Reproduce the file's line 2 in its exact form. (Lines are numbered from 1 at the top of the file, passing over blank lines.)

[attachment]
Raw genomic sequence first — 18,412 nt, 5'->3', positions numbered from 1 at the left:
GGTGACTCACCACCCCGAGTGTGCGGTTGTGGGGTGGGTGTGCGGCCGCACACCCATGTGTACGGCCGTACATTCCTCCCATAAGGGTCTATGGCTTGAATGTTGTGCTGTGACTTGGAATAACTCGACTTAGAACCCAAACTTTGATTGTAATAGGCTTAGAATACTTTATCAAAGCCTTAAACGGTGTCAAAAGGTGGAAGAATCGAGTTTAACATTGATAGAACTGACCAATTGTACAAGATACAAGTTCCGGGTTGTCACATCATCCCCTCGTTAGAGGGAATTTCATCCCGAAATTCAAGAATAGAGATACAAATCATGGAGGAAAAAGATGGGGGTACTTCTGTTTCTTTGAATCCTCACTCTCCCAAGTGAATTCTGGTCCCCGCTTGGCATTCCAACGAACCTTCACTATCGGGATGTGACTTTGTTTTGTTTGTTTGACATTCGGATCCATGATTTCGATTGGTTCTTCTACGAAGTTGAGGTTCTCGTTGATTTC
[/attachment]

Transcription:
GGTGACTCACCACCCCGAGTGTGCGGTTGTGGGGTGGGTGTGCGGCCGCACACCCATGTGTACGGCCGTACATTCCTCCCATAAGGGTCTATGGCTTGAATGTTGTGCTGTGACTTGGAATAACTCGACTTAGAACCCAAACTTTGATTGTAATAGGCTTAGAATACTTTATCAAAGCCTTAAACGGTGTCAAAAGGTGGAAGAATCGAGTTTAACATTGATAGAACTGACCAATTGTACAAGATACAAGTTCCGGGTTGTCACATCATCCCCTCGTTAGAGGGAATTTCATCCCGAAATTCAAGAATAGAGATACAAATCATGGAGGAAAAAGATGGGGGTACTTCTGTTTCTTTGAATCCTCACTCTCCCAAGTGAATTCTGGTCCCCGCTTGGCATTCCAACGAACCTTCACTATCGGGATGTGACTTTGTTTTGTTTGTTTGACATTCGGATCCATGATTTCGATTGGTTCTTCTACGAAGTTGAGGTTCTCGTTGATTTC